Pešter

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Pešter
Sandzak Landscape.JPG
Elevation 1,492 m (4,895 ft)[1]
Location
Pešter is located in Serbia
Pešter
Pešter
Serbia
Coordinates 43°03′04″N 20°03′21″E / 43.051166°N 20.055833°E / 43.051166; 20.055833Coordinates: 43°03′04″N 20°03′21″E / 43.051166°N 20.055833°E / 43.051166; 20.055833

Pešter or Pešterska visoravan (Serbian Cyrillic: Пештер, pronounced [pɛ̌ʃtɛr], or Пештерска висораван) is a karst plateau in southwestern Serbia, in the Raška (Sandžak) region. It lies at the altitude of 1150–1492 m, (Kuljarski vrh) at 1492 meters. The territory of the plateau is mostly located in the municipality of Sjenica, with parts belonging to Novi Pazar and Tutin. The name of the region comes from the word pešter, which is an archaic term for cave.

The plateau is actually a large field (Peštersko polje) surrounded by mountains of Jadovnik (1734 m), Zlatar (1627 m), Ozren (1693 m), Giljeva (1617 m), Javor (1519 m), Golija (1833 m), Žilindar (1616 m), Hum (1756 m), Ninaja (1462 m) and Jarut (1428 m). With the area of around 50 km², Pešter field is the largest field in Serbia, and the highest one in the Balkans.[2] Rivers Uvac, Vapa, Jablanica and Grabovica flow through the plateau.[3] In the geologic past, the field was a large lake, of which only a small Sjenica lake near the village of Tuzinje remained.[2]

The soil is mostly karst interspersed with pastures. Economy of the area relies primarily on cattle breeding, chiefly sheep. Pešter is famous for its dairy products, especially the "Sjenica cheese" (Sjenički sir), as well as lamb and prosciutto.[3] The plateau is sparsely populated: most settlements are on the edge of the field, and the remainder is settled only during summer months.[2]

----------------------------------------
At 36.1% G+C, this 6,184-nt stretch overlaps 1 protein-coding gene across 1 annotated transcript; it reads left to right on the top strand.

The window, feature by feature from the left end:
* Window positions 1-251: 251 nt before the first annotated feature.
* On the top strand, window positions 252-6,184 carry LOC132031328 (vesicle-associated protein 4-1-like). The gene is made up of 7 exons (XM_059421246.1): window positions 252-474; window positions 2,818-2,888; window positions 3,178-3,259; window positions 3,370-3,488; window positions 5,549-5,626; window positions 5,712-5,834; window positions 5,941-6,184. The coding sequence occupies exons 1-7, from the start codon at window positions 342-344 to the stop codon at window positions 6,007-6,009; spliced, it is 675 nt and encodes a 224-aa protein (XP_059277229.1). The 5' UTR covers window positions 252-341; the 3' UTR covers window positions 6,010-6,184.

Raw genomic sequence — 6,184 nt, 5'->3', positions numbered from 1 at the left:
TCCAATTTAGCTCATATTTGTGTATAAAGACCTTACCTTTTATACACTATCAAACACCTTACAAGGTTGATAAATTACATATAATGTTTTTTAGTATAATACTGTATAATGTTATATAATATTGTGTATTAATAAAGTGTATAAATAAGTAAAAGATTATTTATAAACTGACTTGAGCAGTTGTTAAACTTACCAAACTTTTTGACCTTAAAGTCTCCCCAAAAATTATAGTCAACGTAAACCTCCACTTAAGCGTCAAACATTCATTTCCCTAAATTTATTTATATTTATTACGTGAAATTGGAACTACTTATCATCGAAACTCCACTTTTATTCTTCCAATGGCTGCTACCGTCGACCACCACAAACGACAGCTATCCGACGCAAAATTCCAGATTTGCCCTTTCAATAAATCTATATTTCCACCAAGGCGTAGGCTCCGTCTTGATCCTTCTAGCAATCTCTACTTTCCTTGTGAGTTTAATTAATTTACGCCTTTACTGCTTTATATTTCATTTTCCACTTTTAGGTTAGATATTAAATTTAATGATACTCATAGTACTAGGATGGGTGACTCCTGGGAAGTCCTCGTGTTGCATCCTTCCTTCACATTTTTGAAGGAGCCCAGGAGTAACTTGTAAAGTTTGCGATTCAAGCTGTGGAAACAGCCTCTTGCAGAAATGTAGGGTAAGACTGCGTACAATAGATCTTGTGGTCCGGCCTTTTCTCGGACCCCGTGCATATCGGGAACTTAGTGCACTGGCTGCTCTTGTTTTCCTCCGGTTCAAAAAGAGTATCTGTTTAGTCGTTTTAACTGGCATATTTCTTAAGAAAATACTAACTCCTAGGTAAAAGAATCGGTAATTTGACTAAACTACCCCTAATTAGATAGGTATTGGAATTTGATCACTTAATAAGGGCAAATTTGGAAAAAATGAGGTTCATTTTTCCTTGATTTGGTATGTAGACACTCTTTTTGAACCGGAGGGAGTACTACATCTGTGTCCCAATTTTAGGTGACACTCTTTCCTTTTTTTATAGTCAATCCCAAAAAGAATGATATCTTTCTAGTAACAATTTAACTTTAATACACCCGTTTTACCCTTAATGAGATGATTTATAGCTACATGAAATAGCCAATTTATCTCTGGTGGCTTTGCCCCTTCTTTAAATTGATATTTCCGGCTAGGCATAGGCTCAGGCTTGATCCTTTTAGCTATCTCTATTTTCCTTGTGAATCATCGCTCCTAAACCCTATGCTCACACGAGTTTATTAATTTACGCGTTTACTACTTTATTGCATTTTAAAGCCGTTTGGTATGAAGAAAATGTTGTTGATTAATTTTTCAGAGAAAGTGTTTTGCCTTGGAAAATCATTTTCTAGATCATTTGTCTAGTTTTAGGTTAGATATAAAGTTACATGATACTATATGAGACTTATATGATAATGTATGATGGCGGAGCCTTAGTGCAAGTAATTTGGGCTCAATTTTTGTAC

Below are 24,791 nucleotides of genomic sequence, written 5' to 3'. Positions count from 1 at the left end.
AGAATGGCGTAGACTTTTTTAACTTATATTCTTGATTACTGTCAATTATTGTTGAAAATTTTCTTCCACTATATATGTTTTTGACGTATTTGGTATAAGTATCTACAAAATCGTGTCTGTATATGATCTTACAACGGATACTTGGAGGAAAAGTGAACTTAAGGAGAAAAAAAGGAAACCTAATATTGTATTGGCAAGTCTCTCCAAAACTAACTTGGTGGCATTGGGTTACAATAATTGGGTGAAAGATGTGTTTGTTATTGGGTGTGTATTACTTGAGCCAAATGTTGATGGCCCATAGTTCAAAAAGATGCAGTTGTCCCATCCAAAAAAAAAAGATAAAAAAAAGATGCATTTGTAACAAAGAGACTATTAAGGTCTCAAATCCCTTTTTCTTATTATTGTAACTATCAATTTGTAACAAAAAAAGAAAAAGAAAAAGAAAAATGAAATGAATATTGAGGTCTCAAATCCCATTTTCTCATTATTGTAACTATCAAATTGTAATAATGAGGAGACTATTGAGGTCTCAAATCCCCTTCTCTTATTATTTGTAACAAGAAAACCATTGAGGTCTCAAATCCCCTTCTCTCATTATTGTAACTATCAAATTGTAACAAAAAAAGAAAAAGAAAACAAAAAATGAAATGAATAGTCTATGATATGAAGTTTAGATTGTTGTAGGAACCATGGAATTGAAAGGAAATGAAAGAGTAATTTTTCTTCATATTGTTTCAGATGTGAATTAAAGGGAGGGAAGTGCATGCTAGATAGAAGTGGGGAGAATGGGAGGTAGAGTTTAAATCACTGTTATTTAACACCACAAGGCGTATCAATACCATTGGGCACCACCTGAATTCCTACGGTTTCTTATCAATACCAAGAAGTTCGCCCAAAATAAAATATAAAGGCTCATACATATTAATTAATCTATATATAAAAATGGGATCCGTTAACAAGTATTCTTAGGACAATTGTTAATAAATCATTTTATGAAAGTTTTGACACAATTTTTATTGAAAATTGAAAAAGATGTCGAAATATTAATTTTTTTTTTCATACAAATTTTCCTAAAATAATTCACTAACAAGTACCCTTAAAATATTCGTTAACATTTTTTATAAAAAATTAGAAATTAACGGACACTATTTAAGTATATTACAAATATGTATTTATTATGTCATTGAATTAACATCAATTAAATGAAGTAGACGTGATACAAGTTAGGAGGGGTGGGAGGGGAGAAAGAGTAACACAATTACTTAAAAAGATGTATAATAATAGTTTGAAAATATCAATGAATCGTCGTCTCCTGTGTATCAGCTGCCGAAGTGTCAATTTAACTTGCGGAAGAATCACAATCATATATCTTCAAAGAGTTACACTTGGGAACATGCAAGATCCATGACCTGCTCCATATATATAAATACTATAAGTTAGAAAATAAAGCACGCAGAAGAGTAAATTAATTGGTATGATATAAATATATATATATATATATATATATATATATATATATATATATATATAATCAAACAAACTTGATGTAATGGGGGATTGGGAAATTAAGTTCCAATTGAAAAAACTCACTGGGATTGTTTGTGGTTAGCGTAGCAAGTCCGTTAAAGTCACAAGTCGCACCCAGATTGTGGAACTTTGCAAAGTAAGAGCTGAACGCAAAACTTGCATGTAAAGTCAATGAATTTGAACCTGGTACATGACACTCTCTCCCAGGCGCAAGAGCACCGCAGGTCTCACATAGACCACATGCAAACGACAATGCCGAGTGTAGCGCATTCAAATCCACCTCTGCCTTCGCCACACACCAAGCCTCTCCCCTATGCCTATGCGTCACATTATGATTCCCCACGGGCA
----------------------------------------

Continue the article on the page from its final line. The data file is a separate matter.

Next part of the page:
Pešter is famous for its microclimate, which is particularly harsh in the winter months. The lowest temperature in Serbia since measurements are taken, −39. °C (−38 °F) is measured at Karajukića Bunari village on 26 January 2006, beating the previous record of −38.4 °C (−37.1 °F) measured in Sjenica in 1954.[4]

In the near geological past, the field used to be a highland lake, which gradually drained through karst ruptures, leaving marshy remnants in the lowest parts, around the flow of sinking river Boroštica.[5] Those areas are home to a wet peatbog habitat unique for karst. On 1 May 2006, Ramsar included the wetland area of 3,455 hectares into its list of wetlands of international importance.[6] Pešter is home to a number of endangered species, such as the plants Fumana bonapartei, Halacsya sendtneri and Orchis tridentata. The only nesting place of Montagu's Harrier in Serbia is in this area.[6]

See also[edit]

References[edit]

  1. ^ Mountains in Serbia
  2. ^ a b c "Prirodni resursi" (in Serbian). Official web site of municipality of Sjenica. Retrieved 2010-12-02. 
  3. ^ a b "Sjenica-Pešter" (in Serbian). Tourist organization of Serbia. Archived from the original on 2007-10-06. Retrieved 2007-07-26. 
  4. ^ "Minus 39, oboren rekord" (in Serbian). Glas Javnosti. 2006-01-27. Retrieved 2007-07-26. 
  5. ^ "Peštersko polje". Serbian Tourist Organization. 
  6. ^ a b "The Annotated Ramsar List: Republic of Serbia". Ramsar Convention. Archived from the original on 2007-07-15. Retrieved 2007-07-26. 

External links[edit]